Employee Turnover Challenges at Hawassa Industrial Park

Jun 1 , 2019
By Senay Lemma , Solomon Girma

Ethiopia is investing billions of dollars to open a total of 30 industrial parks by 2025 with the vision to become Africa's manufacturing hub. This long-term project is part of the country’s ambition to achieve middle-income status by specialising in labour-intensive, light manufacturing activities. Eight industrial parks have been launched since 2014. When all of the planned parks become operational, two million job opportunities will be created and annual revenues of thirty billion dollars will be generated from textile and apparel exports alone. This is an extremely ambitious endeavour as textile exports currently stand at a mere 145 million dollars, reflecting the poor level of manufacturing in general, whose contribution to GDP stands below 10pc.

The government aims to achieve its ambitious plans by attracting foreign direct investment and taking advantage of rising labour prices in China and elsewhere in Asia. Foreign investors receive extremely generous incentive packages, including exemption of taxes on profits for the first 10 years of operation, zero income taxes for expatriate employees for the first five years of operation and exception of any import duties for imported intermediary goods and raw materials. These attractive incentives, coupled with the country’s abundant and cheap labour force, has attracted notable players in the apparel industry, including the likes of PHV, JC Penny, the Children’s Place and H&M.

Hawassa Industrial Park (HIP) alone now hosts fifty manufacturing sheds that employ 25,000 workers and is expected to eventually grow to 60,000. HIP features modern facilities that include well-ventilated, plug-and-start factory sheds, direct road connectivity and a state-of-the-art wastewater treatment system that enables “zero liquid discharge”. However, HIP has proven that creating an entirely new industry, however well-designed and thought through, takes more than building modern infrastructure.

Recently, employment practices at HIP have caused significant controversy, as media reports revealed the extremely high turnover that suggested significant employee dissatisfaction. The government’s recent audit indicated an attrition rate of 92pc, suggesting that most workers, perhaps with the exception of managers, abandon their jobs within a year. On some occasions, the increasing discord between employees and employers led to strikes that disrupted production.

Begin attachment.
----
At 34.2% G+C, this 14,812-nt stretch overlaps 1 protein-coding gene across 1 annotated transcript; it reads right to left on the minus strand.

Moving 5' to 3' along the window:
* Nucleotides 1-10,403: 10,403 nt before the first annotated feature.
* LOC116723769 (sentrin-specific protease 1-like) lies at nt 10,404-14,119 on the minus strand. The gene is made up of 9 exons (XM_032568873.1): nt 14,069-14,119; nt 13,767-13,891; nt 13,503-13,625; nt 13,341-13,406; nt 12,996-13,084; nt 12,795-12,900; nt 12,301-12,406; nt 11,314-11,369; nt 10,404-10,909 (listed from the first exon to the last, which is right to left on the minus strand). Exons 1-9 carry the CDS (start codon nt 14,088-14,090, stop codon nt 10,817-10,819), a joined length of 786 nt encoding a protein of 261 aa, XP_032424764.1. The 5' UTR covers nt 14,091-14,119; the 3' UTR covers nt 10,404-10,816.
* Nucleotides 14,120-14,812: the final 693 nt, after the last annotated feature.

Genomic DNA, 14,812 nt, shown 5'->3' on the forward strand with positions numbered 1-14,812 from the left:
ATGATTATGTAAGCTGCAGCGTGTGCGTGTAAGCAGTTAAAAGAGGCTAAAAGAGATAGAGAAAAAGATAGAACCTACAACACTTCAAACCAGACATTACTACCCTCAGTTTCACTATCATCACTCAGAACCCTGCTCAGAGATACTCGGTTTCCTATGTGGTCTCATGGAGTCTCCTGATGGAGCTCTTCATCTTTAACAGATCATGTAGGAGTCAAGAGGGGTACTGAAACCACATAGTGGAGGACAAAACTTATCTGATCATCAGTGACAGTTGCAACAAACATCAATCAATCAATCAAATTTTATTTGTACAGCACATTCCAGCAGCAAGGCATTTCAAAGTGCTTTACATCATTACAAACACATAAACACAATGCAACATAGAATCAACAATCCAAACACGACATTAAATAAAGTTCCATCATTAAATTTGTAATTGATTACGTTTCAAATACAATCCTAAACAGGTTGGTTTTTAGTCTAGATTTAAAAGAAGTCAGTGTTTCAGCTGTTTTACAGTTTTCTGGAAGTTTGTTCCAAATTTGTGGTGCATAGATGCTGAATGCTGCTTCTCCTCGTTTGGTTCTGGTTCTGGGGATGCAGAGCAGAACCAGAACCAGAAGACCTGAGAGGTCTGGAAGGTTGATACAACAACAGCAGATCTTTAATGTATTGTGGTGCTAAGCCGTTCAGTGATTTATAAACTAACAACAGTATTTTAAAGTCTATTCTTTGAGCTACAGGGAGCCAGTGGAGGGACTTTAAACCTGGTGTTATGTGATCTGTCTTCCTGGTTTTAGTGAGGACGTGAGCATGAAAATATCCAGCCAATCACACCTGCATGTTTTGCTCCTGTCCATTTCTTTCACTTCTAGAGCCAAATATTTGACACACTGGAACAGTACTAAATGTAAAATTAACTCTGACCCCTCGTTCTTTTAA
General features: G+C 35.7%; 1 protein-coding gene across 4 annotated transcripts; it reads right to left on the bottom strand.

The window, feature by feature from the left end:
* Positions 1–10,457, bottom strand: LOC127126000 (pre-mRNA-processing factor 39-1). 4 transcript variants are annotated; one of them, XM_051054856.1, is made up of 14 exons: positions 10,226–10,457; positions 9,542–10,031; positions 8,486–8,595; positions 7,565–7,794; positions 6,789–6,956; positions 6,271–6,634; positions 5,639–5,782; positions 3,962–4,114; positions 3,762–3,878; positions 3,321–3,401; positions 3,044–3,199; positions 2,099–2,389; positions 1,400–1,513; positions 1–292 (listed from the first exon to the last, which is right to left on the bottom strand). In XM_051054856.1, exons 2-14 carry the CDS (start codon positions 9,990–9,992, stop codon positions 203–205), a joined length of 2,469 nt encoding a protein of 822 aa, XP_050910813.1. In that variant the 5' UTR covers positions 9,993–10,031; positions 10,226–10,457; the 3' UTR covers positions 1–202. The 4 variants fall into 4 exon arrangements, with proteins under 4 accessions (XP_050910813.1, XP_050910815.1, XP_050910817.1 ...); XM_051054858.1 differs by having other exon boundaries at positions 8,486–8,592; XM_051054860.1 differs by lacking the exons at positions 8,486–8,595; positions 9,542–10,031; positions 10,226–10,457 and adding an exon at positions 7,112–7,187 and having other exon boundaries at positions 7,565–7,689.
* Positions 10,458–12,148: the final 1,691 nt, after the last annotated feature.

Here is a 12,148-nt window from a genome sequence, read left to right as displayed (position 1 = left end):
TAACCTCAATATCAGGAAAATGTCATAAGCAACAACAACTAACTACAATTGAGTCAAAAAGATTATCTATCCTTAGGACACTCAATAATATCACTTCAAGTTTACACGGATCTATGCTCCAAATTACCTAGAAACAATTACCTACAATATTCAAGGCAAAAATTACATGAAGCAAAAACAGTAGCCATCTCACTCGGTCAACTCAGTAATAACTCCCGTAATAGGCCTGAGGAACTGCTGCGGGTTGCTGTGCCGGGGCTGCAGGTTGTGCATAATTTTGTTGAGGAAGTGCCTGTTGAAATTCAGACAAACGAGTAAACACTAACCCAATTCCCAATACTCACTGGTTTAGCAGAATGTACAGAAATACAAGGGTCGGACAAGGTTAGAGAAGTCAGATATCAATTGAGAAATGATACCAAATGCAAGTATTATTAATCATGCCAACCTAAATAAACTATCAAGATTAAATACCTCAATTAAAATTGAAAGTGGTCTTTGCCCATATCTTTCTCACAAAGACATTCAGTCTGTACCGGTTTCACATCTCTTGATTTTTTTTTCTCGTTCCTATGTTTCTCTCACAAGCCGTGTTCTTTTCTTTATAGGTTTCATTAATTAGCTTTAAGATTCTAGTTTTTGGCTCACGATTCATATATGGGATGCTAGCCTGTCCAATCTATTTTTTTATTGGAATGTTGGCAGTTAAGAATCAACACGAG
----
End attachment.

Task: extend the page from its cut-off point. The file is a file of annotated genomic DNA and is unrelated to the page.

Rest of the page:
What is driving workers away? A recent New York University Stern Center for Business and Human Rights report suggests that the reasons for the high turnover rate include low wages, poor manager-supervisor relationships and poor working conditions. The monthly base wage, not including benefits, for apparel workers is now set at 750 Br, or 26 dollars, which is the lowest wage rate among textile workers anywhere in the world. By comparison, the average monthly wage for a garment worker in Kenya is 207, Cambodia 170, Lesotho 146, Bangladesh 95, India 78 to 136 and Sri Lanka 66 dollars.

Not surprisingly, the employers blame low employee productivity for the low wages. According to the Stern Center report, worker efficiency figures among the companies in HIP varies from as low as 15pc to as high as 75pc.

It is, however, equally valid that very low wages might have depressed worker motivation and undermined performance. Companies also suffer from high turnover, as they are forced to spend time and money to train new workers, and also lose out on the efficiency of experienced workers. Breaking this chicken-and-egg problem, therefore, will necessitate interventions that need the strong involvement of the government and employee associations.

Another major factor behind the high employee turnover rate appears to be poor manager-supervisor relationships. Recent media reports highlight frequent and intense cultural clashes between foreign middle managers and Ethiopian production workers. Most workers are young women who come from rural areas and are unfamiliar with industrial custom of abiding by strict time schedules and routine practices.

As foreign managers complain about poor employee discipline, such as random absenteeism and tardiness, many employees feel insulted by what they feel are "abusive" practices by "foreigners". Disillusioned, many workers are thus leaving HIP.